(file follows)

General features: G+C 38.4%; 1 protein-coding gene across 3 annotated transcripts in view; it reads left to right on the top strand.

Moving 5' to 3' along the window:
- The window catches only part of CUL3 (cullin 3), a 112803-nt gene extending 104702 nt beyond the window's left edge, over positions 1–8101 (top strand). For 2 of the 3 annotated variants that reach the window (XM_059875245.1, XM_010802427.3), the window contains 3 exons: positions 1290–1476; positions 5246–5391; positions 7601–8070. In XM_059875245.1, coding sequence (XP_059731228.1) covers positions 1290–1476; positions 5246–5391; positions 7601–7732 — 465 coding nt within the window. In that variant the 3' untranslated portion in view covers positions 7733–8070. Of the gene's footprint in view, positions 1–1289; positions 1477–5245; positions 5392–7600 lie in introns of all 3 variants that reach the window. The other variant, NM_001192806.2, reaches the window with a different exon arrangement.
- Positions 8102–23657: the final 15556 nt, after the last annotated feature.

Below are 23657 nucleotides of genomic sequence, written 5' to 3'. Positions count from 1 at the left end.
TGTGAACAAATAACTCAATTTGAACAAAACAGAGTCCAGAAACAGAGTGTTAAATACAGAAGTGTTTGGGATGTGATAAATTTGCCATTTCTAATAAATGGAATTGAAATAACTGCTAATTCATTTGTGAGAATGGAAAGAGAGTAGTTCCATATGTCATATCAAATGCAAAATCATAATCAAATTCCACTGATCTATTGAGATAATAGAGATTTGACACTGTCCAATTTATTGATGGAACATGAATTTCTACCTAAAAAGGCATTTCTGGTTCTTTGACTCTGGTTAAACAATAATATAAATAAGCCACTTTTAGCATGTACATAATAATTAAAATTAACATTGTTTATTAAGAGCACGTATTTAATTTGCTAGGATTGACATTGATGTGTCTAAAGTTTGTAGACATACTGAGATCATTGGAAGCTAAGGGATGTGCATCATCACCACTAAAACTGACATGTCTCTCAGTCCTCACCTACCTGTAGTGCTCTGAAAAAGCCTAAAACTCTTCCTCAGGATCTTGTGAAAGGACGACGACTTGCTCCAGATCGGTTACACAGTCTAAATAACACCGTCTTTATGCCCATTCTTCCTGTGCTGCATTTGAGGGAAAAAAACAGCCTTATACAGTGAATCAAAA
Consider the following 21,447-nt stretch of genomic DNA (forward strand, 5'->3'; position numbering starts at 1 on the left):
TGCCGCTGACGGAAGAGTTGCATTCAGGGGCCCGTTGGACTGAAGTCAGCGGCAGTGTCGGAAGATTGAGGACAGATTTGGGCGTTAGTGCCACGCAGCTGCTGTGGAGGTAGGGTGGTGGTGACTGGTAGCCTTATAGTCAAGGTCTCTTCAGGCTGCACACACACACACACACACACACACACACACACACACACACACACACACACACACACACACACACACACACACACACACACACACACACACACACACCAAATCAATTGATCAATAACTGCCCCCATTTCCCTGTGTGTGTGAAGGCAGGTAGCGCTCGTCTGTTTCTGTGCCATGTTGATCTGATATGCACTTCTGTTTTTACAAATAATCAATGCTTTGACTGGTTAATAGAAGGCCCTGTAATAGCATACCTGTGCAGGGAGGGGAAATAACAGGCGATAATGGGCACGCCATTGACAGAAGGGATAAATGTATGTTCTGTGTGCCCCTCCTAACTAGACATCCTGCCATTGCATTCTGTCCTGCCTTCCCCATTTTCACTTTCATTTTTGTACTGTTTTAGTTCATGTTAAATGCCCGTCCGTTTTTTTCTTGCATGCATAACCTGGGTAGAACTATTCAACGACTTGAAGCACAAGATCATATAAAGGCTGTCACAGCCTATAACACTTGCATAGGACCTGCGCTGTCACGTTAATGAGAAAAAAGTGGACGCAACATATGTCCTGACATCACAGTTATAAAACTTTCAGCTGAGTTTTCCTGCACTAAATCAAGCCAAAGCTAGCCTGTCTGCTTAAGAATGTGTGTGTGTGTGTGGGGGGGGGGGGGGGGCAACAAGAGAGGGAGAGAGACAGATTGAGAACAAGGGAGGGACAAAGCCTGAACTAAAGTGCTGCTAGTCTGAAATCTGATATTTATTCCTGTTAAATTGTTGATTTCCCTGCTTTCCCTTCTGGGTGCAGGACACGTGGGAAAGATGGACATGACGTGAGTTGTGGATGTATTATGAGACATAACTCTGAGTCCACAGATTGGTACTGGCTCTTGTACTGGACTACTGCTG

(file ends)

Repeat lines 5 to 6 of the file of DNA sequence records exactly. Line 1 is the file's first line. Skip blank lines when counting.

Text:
Below are 23657 nucleotides of genomic sequence, written 5' to 3'. Positions count from 1 at the left end.
TGTGAACAAATAACTCAATTTGAACAAAACAGAGTCCAGAAACAGAGTGTTAAATACAGAAGTGTTTGGGATGTGATAAATTTGCCATTTCTAATAAATGGAATTGAAATAACTGCTAATTCATTTGTGAGAATGGAAAGAGAGTAGTTCCATATGTCATATCAAATGCAAAATCATAATCAAATTCCACTGATCTATTGAGATAATAGAGATTTGACACTGTCCAATTTATTGATGGAACATGAATTTCTACCTAAAAAGGCATTTCTGGTTCTTTGACTCTGGTTAAACAATAATATAAATAAGCCACTTTTAGCATGTACATAATAATTAAAATTAACATTGTTTATTAAGAGCACGTATTTAATTTGCTAGGATTGACATTGATGTGTCTAAAGTTTGTAGACATACTGAGATCATTGGAAGCTAAGGGATGTGCATCATCACCACTAAAACTGACATGTCTCTCAGTCCTCACCTACCTGTAGTGCTCTGAAAAAGCCTAAAACTCTTCCTCAGGATCTTGTGAAAGGACGACGACTTGCTCCAGATCGGTTACACAGTCTAAATAACACCGTCTTTATGCCCATTCTTCCTGTGCTGCATTTGAGGGAAAAAAACAGCCTTATACAGTGAATCAAAA